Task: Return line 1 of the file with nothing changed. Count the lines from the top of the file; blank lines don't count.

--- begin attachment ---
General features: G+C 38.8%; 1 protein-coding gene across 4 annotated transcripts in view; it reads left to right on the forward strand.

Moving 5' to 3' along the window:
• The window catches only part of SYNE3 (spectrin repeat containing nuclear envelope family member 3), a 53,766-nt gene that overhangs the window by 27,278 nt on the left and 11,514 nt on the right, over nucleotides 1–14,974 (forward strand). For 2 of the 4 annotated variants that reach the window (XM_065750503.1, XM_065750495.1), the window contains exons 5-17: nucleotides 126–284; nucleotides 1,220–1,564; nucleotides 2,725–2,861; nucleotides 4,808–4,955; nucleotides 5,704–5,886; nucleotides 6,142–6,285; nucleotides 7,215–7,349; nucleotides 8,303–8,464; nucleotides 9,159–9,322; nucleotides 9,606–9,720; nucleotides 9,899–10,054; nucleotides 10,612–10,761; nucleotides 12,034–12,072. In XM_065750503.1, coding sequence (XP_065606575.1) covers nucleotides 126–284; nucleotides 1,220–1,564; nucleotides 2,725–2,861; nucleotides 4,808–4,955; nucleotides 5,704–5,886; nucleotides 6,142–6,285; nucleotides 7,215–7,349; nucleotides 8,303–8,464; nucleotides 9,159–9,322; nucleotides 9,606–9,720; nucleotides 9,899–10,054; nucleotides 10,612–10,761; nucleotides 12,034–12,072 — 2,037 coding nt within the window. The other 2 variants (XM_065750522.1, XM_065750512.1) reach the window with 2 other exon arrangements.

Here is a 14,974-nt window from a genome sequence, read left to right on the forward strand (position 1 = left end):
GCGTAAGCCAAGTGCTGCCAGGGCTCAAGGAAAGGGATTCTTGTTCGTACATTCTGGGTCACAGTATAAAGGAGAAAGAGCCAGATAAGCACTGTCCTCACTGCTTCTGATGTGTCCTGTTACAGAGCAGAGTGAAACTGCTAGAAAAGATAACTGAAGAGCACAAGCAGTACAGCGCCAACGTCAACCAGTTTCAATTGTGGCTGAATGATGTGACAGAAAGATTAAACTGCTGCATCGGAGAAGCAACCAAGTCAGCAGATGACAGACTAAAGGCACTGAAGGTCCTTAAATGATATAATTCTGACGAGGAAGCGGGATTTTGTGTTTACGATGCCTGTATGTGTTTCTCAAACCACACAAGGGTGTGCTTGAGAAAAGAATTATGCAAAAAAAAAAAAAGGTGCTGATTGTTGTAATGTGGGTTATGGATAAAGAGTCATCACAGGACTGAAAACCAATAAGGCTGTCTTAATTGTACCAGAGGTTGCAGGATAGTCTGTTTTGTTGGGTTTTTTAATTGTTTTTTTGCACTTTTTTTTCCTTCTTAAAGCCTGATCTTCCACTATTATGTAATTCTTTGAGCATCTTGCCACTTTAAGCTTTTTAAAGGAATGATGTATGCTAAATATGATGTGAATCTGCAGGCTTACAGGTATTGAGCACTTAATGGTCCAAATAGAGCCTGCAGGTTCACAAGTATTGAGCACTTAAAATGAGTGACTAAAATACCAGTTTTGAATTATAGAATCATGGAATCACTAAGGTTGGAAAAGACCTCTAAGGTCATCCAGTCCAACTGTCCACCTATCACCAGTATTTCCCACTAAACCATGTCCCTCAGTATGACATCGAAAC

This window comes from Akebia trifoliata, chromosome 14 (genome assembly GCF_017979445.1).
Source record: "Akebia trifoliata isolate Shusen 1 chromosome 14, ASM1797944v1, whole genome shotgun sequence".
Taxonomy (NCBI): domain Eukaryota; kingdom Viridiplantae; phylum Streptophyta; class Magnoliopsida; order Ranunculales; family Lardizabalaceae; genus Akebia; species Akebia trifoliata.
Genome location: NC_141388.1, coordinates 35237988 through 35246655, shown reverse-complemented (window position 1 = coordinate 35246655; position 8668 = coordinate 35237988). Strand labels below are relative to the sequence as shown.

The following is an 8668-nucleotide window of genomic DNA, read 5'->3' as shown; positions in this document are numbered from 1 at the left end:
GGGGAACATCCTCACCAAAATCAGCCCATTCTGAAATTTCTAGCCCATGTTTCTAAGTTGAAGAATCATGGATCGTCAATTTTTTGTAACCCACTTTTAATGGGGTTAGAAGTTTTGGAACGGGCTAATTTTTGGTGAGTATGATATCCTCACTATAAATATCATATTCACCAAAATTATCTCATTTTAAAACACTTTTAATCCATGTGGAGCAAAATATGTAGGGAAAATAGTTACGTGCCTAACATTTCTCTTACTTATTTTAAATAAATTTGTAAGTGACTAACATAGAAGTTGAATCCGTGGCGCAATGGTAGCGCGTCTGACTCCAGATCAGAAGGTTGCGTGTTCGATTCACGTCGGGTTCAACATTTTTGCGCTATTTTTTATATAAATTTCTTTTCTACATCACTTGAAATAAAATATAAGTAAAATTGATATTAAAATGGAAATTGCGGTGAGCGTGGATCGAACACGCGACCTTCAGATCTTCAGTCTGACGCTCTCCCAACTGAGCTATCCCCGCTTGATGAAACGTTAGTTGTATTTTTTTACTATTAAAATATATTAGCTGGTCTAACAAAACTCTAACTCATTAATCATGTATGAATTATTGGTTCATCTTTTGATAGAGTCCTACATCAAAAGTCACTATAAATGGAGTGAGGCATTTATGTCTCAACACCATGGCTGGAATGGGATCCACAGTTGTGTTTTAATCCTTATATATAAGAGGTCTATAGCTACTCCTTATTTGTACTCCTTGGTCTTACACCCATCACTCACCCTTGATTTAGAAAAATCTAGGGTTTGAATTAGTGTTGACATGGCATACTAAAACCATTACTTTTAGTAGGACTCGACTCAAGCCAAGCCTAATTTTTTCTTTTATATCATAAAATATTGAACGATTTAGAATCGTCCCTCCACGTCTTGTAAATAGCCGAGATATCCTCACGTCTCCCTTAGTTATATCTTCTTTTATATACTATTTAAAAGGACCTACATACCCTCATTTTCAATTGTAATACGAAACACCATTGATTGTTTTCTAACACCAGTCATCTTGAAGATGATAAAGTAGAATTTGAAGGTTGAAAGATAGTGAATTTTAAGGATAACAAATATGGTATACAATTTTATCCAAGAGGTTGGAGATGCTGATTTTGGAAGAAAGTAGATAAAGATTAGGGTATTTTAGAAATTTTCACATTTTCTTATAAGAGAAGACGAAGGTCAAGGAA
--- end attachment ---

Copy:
General features: G+C 38.8%; 1 protein-coding gene across 4 annotated transcripts in view; it reads left to right on the forward strand.